The Midrash is intimating that the significant events of Avraham's life are bracketed by these two singular moments. The perilous journey which started with halting and tentative steps in Ur as Avram fumbled for a Truth in the midst of idolatry, reaches its grand conclusion at Mount Moriah where Avraham comes to surrender completely to trusting the will of his God.  The first step was a break with the past, with convention, spiritual stagnation, and stultified values.  It was a movement 'away from' the polytheistic and relativistic realities of Ur.  The final step, described as a movement 'towards' the land of Moriah, was a trusting embrace of the Divine command, a loving affirmation of absolute faith and a glimpse of eternity.  And in between the two, the dynamic process of Avraham's spiritual development unfolded.  It is inconceivable to me, even had Avram left Ur as a father clasping the hand of his tender son, that the Akeida could have been requested by God any sooner in the sequence. This is because the Ten Trials describe not ten unconnected, disparate incidents but rather the ten parts of a unified process.  All processes require time to yield a product.  Only when experienced sequentially, can events of faith and trust forge a man's spirit and propel it forward.



The Nature of Nisayon ('Test' or 'Trial')


     "Asara nisyonot nitnasa Avraham Avinu... With ten trials was our ancestor Avraham tried."  The word 'nisayon' coming from the root NaSaH describes these various events, which developed and refined the faith of our Patriarch.  Although the Torah only uses this verb to describe the final episode of the Akeida or Binding of Yitzchak  ("It came to pass after these things that God tried ('NaSaH') Avraham"), traditional sources understood that all of the earlier events constituted trials or 'nisyonot' as well.  Significantly, it is the relationship between God and Avraham that constitutes the first time in the Torah that the root NaSaH is used.


     Typically, we translate this root as 'test' or 'trial' and indeed a majority of its usages in Tanakh support such a translation.  Nevertheless, understanding "God 'NaSaH et' Avraham" as "God tested Avraham" raises a serious theological difficulty.  The administration of a test to an individual implies that there is something about the individual's abilities or purported mastery of a subject that is not known.  A teacher tests a student in order to ascertain whether the student has understood and internalized the subject matter.  By administering the test, the teacher will learn something that he or she did not know beforehand, such as the level of the student's familiarity with the material or the ability of the student to apply the acquired knowledge to a new contingency.  For an Absolute Omniscient God, this notion of 'test' is inapplicable.  God already knows the choice that Avraham will make; He whose knowledge is perfect cannot acquire new knowledge concerning Avraham by administering these tests.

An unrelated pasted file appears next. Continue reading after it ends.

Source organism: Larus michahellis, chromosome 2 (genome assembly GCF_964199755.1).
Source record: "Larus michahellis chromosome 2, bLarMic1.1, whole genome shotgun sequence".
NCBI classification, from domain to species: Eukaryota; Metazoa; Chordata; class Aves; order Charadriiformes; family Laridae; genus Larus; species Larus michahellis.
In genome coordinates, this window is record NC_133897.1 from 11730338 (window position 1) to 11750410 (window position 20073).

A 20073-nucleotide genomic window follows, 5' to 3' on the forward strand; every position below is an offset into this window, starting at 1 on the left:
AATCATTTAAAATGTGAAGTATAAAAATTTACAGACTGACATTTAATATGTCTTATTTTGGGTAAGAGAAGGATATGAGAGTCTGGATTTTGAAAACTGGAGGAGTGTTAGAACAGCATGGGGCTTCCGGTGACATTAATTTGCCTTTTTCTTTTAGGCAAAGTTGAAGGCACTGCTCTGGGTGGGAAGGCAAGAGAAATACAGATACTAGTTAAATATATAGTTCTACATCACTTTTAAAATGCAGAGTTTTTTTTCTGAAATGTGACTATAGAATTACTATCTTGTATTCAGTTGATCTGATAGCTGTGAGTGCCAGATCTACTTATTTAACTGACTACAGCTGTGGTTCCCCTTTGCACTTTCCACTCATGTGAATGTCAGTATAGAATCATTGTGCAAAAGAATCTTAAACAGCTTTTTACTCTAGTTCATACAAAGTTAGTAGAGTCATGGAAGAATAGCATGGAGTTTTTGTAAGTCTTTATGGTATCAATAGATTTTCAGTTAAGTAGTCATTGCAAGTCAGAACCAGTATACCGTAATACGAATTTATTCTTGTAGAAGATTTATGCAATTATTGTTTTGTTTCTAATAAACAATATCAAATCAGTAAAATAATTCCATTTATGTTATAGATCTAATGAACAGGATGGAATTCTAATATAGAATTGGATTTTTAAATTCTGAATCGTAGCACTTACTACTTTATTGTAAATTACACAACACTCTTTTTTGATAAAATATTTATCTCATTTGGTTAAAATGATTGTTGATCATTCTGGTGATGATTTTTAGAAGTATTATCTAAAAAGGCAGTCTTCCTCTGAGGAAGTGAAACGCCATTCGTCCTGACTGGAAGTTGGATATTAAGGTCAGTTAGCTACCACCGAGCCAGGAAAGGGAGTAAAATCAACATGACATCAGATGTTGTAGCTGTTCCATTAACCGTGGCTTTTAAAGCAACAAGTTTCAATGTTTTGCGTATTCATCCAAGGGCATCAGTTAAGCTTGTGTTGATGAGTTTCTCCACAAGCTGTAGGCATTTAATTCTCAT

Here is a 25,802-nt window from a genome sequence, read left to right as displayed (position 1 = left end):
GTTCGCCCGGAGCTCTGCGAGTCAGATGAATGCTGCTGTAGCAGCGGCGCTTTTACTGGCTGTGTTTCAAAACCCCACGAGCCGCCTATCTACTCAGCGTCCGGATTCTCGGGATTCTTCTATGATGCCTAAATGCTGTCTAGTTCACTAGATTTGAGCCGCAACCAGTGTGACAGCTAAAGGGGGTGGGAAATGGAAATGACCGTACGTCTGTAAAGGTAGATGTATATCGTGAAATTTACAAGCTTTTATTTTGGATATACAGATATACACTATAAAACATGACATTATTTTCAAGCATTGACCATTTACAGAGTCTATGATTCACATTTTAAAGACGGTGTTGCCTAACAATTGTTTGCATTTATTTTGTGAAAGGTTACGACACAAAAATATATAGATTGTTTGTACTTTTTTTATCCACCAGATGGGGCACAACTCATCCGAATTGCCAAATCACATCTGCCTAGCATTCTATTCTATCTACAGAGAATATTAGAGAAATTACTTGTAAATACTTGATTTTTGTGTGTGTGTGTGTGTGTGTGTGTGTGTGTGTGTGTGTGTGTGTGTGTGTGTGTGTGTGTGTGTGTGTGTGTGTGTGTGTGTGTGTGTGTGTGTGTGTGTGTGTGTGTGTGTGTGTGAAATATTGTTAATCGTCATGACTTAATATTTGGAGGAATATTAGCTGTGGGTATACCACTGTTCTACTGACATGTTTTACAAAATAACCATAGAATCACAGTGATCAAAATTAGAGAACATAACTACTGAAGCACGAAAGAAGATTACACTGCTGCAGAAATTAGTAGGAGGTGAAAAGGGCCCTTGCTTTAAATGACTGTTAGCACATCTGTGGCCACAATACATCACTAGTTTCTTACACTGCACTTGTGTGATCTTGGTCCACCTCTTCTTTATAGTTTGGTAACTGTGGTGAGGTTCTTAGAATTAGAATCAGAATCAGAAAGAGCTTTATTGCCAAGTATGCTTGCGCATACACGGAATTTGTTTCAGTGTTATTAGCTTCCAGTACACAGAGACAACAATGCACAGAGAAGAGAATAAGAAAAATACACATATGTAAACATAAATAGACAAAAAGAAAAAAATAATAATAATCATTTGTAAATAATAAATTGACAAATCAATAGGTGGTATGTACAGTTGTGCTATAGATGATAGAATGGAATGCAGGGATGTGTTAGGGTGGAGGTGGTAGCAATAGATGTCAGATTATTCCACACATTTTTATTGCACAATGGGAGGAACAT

For this reason, some of the classical commentaries preferred to connect the 'NaSaH' of our passage to the related form 'NeS' which means mast, banner, or pole.  Thus, Moshe fashions a bronze serpent in the aftermath of Israel's chastisement in the wilderness, and affixes it to a 'NeS' or 'pole' so that the people might see it from afar and direct their thoughts heavenward to seek relief (BeMidbar 21:4-9).  In Yeshayahu's messianic vision of ingathering, God will "raise a banner to the nations and gather in the dispersed of Israel...from the four corners of the earth" (Yeshayahu 11:12).  The related but later meaning of 'NeS' as 'miracle' derives in all probability from the fact that such an event is a public and obvious demonstration of God's intervention, visible to all both near and far as a banner billowing from a flagstaff.


     Rambam in his Guide to the Perplexed (3:24) had this to say on the matter:  "Wherever the notion of test or trial is mentioned in the Torah its purpose is to indicate to people how they ought to act or think...the test serves as a model to others who might learn from it and follow its example...Avraham was for many years childless and yearned for offspring...after many years of despair a child was born to him.  How great must have been his love for and attachment to that boy!  His love and reverence for God, however, was greater still...By this act of absolute 'fear of God' all people might come to know what constitutes real reverence for the Deity...this being the ultimate goal of the entire Torah and all of its commandments..."  In other words, the value of the test or trial for the Rambam is in its ability to serve as a 'banner' or indicator to others.   They can learn from the example of the one who 'passed the test' and emulate that individual's conduct in the course of their own lives.  The thrust of the test is therefore directed outwards and has nothing to do with adding  to God's transcendent body of knowledge which is absolutely complete.


     The Ramban (13th century, Spain), addressing himself to the same theological difficulty, sought a different solution, which managed to preserve the more common meaning of the term 'NaSaH' as 'test': "A person has absolute freedom to choose his course of action in any given circumstance.  We refer to this event as a trial or test from the perspective of the one tested, who is free to decide how he will act.  God causes Avraham to undergo the test to allow him the possibility of translating his latent spiritual potential into concrete reality, so that reward can be apportioned not only for good intentions but for good actions as well." (Bereishit 22:1).  In other words, God knows the outcome of the test at the outset.  The only one who "learns' from the experience is Avraham himself, who is thus able to actualize the spiritual ability that is latent within him.  Ramban's words resonate perfectly with the understanding of the Ten Trials as the maturation of Avraham's personal spiritual development. For him, the thrust of the 'nisayon' is directed primarily inward, affording the individual the opportunity to incrementally, over time, fashion an intimate and profound relationship with God.


     For further study: see how the differing approaches of the Rambam and the Ramban are reflected in the much earlier source of the Midrash – Bereishit Rabba 32:3.


     Also, consider the fact that for the Ramban, leaving the land of Canaan during the famine, as well as requesting of Sarah to present him as her brother both constitute unintentional but serious transgressions on Avraham's part.  Nevertheless, both of these incidents are counted among the Ten Trials.  Since it is generally not Ramban's exegetical approach to reject a Midrashic source, we must reconcile these 'failures' with the Mishna's contention that Avraham was beloved for having passed all the ten!  How does the above analysis lend support to Ramban's thesis?


     Shabbat Shalom